Illinois morel season promising
While rain has caused flooding and headaches for many Illinois residents this winter and spring, there may be a silver lining to all those dark clouds.
James Veselenak, a mycologist with the University of Illinois at Springfield says all the precipitation this winter bodes well for a good mushroom crop.
“It’s shaping up to be a good year,” he said. “The critical factor is soil moisture generally, and we’re not going to have any problem with that.”
Soil temperature is the other main factor in morel success.
And that success also depends on properly identifying morels in the field. Some mushroom hunters still are fooled by the false morel, a mushroom that can make a person sick.
“The false morel is probably the most common look alike that comes out at the same time as morels do,” Veselenak said. They appear by the end of March or early April, as do the morels.
“It is not recommended that you one eat them,” he said. “About 10 percent of the people react pretty violently to them.” False morels contain a chemical used in rocket propellant that can make some people sick.
“I’ve been with people all eating the same thing, and some get sick (and start vomiting) and some don’t,” he says. “It’s not recommended that people take the chance.”
The best way to tell the difference is to understand that a false morel has a wrinkled cap. The true morel has pits. Veselenak says another way to identify false morels is to cut them lengthwise. The false morel has a skirt hanging down around the stem while a true morel does not have a skirt.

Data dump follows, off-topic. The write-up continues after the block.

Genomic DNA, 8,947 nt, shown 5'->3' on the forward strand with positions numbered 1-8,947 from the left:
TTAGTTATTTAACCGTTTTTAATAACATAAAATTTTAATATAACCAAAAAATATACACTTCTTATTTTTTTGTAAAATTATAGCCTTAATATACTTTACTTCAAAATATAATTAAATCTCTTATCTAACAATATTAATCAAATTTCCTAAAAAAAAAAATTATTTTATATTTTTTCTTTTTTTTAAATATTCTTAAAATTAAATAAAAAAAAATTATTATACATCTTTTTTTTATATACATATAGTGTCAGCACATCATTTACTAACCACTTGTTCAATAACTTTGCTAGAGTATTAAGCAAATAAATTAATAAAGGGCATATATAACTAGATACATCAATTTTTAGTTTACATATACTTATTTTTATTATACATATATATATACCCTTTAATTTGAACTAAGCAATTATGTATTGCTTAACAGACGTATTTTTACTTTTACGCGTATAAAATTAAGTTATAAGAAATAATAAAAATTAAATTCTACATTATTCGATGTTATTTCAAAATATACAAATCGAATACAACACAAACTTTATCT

“That ruffled skirt is a giveaway,” he said. “To the novice, it’s easy to make the mistake. A good book will easily instruct you or just have someone show it to you.”
Once a mushroom hunter learns the difference, it’s easy to tell the two apart. Mushroom hunters should follow the old rule of carrying the day’s bounty in a mesh bag so the spores can be spread.
“While you are carrying morels around, they will disperse their spores,” he says. “You are actually facilitating the dissemination of the organism throughout the woods.”
The spores usually are carried on air currents but will gladly take a lift from willing mushroom hunters. Veselenak says plastic should never be used as a collection bag or for storage in the refrigerator. Plastic can absorb heat, causing the mushrooms to decay faster. Use a paper bag in the refrigerator.
If mushroom hunters take care to properly harvest and care for their morels, good things should await in the kitchen back home.
One doesn’t have to be a gourmet cook to prepare a heavenly mess of morel mushrooms. Chef Michael Higgins of Maldaner’s Restaurant in Springfield makes a
fancy morel mushroom pie in the spring that calls for lots of morels and caramelized onions.
“They have a nice rich nutty earth flavor,” Higgins said. “And they lend themselves to cooking with a lot of things.”
But he says the spongy fungi don’t demand fancy treatment.
“In general, a lot of people like them fried in cracker or bread crumbs,” he says. “I don’t think there is any secret to that. You can’t go wrong with butter and morels.”
Higgins says morels naturally pair with other foods that become available at about the same time each year. Try pairing morels with fresh peas, walleye or fresh spinach.
“Morels and asparagus go well together,” he says. “They usually happen around the same time as morels.”
Higgins says his morel pie usually hits the menu around April 15 — sometimes a few days before or after.
“Sometimes it never happens,” he said. “They are not cultivated, but are a product of nature.”